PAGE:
Then he opened their minds to understand the scriptures, and he said to them, “Thus it is written, that the Messiah is to suffer and to rise from the dead on the third day, and that repentance and forgiveness of sins is to be proclaimed in his name to all nations, beginning from Jerusalem. You are witnesses of these things.”
This passage, Luke 24:45-48, is the end of the passage associated with the readings for this day (Thursday of Easter Week). The story takes place immediately after Jesus appears to the two people on the road to Emmaus, and after those two have told the disciples, Jesus appears among them saying “Peace be with you.” That expression will be mirrored in Sunday’s Gospel reading from the Gospel of John, in which Jesus says the same thing to the disciples when he appears to them in the upper room (twice, the second time with Thomas present).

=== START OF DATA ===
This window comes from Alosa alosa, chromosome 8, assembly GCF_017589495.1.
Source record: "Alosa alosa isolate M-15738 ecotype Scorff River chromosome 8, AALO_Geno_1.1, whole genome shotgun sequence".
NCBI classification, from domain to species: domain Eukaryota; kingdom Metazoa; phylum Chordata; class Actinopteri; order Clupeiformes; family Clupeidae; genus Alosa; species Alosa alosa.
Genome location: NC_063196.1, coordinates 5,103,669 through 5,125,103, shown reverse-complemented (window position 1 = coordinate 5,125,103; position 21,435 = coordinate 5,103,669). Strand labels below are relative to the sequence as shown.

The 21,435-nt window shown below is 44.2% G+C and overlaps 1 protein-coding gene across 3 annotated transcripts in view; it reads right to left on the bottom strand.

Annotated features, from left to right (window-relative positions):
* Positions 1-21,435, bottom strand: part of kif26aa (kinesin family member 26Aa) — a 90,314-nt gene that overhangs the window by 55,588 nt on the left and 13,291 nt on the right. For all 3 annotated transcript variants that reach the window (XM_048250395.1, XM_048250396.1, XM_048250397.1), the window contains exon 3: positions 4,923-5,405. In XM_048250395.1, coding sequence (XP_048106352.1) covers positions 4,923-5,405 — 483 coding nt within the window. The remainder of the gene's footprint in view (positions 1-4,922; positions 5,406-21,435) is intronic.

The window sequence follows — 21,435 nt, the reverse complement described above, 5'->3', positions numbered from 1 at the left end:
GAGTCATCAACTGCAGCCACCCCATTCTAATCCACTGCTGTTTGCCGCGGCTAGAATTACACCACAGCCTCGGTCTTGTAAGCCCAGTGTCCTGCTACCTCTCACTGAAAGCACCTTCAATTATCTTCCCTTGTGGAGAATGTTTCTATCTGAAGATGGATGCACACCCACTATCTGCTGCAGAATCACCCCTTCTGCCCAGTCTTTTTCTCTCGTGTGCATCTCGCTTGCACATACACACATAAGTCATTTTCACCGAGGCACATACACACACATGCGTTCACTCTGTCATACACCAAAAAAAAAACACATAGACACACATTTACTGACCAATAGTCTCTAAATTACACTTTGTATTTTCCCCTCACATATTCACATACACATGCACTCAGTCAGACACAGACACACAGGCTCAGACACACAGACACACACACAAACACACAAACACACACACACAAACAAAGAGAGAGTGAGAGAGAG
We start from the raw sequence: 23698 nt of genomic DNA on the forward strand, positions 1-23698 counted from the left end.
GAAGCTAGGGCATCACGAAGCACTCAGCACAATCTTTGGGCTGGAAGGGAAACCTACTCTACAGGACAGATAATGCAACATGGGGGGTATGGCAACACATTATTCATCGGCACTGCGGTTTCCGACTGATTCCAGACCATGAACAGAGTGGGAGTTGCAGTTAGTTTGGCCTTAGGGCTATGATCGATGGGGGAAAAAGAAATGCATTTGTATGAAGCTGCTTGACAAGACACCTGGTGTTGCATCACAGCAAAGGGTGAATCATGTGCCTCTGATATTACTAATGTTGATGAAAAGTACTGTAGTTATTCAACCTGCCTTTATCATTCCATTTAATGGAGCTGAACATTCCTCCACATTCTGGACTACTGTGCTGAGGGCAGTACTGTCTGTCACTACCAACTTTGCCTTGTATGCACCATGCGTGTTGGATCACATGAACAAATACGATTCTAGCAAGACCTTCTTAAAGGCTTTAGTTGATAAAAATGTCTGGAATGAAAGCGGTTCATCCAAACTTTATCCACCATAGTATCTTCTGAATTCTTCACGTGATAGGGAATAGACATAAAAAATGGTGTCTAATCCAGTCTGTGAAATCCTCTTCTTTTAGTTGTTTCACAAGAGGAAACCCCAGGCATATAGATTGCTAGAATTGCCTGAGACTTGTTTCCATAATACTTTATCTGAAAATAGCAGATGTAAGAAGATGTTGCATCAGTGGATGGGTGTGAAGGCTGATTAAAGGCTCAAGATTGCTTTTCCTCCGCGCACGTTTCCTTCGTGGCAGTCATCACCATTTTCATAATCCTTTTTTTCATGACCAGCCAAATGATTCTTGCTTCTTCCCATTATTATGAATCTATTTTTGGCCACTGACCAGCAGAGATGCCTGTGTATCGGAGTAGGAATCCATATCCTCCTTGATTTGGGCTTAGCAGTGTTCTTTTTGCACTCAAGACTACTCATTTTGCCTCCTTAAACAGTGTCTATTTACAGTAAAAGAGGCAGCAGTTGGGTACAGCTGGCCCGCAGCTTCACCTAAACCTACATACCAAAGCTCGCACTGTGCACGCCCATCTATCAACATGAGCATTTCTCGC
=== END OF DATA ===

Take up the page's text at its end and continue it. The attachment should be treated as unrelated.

What is interesting to me this week is how it is this moment in Luke, after the women have found an empty tomb (but do not see Jesus), Peter has found the tomb himself, and his appearance to Cleopas and an unnamed friend, that the disciples now fully understand Jesus’ teachings, especially in regard to his death and resurrection. He has talked about it before, but the disciples have always misconstrued, subverted, or even attempted to thwart what he is intending. But having seen the risen Lord, all is made clear.
They have yet to fully embrace their discipleship—that occurs later in the Luke/Acts narrative on the feast day of Pentecost, but it is such a critical step in their own development that it deserves its own notice.
It suggests a familiar pathway: the inquiry of the seeker (Mary and later Peter), the testimony of friends, the study of Scripture, the taking on the mantle of discipleship. Where do you stand in your own journey? What part of this narrative resonates with you? How is Easter, the Resurrection, playing itself out in your own life?
Yours in Christ,